Numerical Simulation and Modeling: EECS 219A, Spring 2021


Numerical simulation and computational modelling are technologies that pervade science and engineering, from electronics (e.g., analog/RF/mixed-signal circuits, high-speed digital circuits, interconnect, etc.) to optics, nanotechnology, chemistry, biology and mechanics. The underlying analytical techniques are crucial for designing and understanding systems. This course provides a detailed introduction to the fundamental principles of these technologies and techniques.

Starting with an introduction to equation-based system modelling, the course covers fundamental concepts and algorithms in numerical simulation, including nonlinear and linear algebraic system solution, numerical algorithms for ODEs and DAEs, time- and frequency-domain solution of linear(ized) and nonlinear systems, and algorithms for simulating the effects of noise and parametric variability. Modelling and simulation concepts are developed in the context of system examples to help students apply them to their own research projects. Electronic, mechanical and biochemical systems (including variability-aware and stochastic representations) are used to ground theory and numerics.

The course emphasizes hands-on programming and application to examples as an important means to understand and benefit from the material. Pre-requisites are reviewed in class to make the course as self-contained as possible. This course is particularly relevant to the BIO, CIR, CPSDA/DMA, INC, MEMS, PHY and SCI areas of EECS, and is a part of Berkeley's Designated Emphasis in Computational Science and Engineering (CSE). This offering of the class will be accessible to students who have taken 16A/B and/or 120.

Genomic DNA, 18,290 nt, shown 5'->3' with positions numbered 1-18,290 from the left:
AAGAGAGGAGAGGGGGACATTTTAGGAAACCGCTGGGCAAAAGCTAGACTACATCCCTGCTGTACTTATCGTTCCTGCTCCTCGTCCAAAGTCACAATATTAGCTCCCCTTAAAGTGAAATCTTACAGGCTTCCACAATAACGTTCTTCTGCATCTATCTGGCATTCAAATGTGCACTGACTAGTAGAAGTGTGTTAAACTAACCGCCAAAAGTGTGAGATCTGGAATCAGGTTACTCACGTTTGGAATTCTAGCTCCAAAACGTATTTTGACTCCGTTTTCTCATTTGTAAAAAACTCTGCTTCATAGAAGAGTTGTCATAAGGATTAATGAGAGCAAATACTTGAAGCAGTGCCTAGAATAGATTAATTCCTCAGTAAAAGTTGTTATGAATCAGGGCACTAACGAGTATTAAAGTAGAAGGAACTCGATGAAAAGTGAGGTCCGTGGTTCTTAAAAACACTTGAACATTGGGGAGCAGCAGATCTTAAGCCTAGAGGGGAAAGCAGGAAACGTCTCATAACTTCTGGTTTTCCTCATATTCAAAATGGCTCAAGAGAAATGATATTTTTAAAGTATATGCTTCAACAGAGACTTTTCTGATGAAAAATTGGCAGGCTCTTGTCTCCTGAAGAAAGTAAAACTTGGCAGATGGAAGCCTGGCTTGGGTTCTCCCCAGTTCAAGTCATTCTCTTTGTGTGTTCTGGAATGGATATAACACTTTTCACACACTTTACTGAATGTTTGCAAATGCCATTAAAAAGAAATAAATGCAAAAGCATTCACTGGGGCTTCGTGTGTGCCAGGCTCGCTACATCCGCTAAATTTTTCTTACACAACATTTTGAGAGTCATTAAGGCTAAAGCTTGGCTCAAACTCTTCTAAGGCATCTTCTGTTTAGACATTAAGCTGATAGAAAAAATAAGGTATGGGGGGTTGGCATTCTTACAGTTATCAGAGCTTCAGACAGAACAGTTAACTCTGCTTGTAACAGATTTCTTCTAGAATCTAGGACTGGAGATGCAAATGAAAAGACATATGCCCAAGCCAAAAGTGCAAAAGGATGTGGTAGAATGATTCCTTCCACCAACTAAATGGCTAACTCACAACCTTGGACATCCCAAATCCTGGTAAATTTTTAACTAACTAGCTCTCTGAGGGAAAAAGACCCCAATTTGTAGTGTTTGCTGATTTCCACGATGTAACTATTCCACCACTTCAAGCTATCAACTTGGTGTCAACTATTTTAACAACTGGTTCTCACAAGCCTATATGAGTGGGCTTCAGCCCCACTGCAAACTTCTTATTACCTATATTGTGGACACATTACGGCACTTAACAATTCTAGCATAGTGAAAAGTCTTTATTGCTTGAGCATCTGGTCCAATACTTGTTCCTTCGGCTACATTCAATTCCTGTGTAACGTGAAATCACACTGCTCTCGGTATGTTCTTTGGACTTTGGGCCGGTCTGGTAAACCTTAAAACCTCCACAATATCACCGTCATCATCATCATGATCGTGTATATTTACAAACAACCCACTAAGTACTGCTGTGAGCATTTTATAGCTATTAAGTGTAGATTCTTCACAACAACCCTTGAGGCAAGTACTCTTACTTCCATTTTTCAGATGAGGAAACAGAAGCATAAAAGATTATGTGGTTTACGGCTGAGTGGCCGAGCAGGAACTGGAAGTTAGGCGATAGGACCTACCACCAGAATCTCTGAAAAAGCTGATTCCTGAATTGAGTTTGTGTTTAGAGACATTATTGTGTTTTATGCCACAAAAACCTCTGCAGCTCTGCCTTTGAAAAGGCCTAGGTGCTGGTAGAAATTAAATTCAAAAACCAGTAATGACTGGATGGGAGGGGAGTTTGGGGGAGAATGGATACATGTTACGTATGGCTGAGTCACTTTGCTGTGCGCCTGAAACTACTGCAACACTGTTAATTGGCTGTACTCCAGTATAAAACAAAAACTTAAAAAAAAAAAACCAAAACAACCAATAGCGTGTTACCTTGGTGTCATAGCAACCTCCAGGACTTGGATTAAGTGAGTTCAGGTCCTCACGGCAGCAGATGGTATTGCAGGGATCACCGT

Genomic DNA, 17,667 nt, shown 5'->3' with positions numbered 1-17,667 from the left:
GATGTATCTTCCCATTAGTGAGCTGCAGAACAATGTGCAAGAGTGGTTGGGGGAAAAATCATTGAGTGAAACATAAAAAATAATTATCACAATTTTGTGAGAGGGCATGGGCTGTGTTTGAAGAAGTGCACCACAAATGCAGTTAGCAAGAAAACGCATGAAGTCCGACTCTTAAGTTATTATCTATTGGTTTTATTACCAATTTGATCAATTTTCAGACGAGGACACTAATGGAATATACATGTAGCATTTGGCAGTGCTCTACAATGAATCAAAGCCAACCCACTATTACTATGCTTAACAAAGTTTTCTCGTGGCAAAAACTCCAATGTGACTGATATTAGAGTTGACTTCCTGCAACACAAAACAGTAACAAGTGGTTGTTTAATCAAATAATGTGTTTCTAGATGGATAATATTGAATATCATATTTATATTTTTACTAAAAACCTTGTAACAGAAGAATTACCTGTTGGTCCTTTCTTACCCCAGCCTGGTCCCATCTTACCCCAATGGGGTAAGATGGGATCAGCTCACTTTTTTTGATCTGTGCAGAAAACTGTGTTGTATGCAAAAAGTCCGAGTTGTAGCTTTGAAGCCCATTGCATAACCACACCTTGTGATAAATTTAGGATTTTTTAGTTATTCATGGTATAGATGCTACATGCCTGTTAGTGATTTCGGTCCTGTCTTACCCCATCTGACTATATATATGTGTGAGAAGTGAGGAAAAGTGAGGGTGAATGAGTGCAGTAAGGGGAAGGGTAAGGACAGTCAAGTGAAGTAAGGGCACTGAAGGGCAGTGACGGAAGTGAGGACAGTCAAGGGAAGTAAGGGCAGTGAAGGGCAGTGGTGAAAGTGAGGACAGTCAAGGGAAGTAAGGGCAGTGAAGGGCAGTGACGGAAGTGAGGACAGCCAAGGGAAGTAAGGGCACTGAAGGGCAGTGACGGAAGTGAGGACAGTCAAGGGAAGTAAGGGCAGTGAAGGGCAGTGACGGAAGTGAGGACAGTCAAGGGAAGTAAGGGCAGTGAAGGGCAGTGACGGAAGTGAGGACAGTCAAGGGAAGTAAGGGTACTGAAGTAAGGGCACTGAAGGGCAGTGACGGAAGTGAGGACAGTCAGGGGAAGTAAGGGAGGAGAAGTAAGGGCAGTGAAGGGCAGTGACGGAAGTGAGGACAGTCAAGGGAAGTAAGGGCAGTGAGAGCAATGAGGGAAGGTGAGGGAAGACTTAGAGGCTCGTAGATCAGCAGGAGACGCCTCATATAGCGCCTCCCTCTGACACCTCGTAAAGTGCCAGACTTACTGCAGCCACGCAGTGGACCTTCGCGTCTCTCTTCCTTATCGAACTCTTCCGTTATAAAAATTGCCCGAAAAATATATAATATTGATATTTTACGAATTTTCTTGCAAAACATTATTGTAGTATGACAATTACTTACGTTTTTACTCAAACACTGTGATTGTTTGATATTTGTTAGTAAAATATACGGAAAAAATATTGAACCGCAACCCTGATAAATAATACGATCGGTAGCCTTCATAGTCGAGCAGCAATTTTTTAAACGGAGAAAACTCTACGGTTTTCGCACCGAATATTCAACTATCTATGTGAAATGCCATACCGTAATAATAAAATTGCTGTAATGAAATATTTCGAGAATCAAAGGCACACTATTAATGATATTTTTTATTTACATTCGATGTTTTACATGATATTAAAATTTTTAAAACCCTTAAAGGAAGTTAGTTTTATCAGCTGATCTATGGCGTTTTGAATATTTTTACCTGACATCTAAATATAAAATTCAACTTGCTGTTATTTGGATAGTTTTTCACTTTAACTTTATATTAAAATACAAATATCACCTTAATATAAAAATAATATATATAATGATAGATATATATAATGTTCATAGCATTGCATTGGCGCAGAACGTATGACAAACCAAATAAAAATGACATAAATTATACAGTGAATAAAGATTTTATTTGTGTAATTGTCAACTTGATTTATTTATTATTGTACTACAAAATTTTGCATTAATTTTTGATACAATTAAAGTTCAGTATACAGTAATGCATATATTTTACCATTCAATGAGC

Topics to be covered include:
  • from ODEs to DAEs: nonlinear differential-algebraic equations (DAEs) for realistic modelling of circuits and systems.
  • computational DC analysis: the Newton-Raphson method with initialization and limiting.
  • solving sparse linear Ax=b systems numerically: LU factorization.
  • solving DAE systems numerically in the time domain: transient analysis.
  • modelling and solving biochemical reaction systems; SVDs for identifying and applying conservation laws.
  • linearization and AC analysis: numerical phasor analysis of large circuits and systems.
  • eigenanalysis: using eigendecomposition for identifying poles and residues of transfer functions; numerical eigendecomposition.
  • sensitivity analysis and its uses, including variability characterization and back-propagation for machine learning; basics of numerical optimization.
  • noise analysis: random variables, stochastic processes and their use in numerical estimation of noise propagation; direct and adjoint noise computation.
  • nonlinear periodic steady state analysis: shooting, harmonic balance.
EE16A/B and/or 120 (or equivalent).
link to Piazza's page for this class.
Course format
The grade for the course will be based on homeworks, two open-book midterm exams, a project, and class attendance/participation.
4. Class# (CCN): 30637.
Class location and times
MW 4-6pm, online.
Textbook and Materials
Slides/notes will be made available to the students.
Jaijeet Roychowdhury.
Parth Nobel.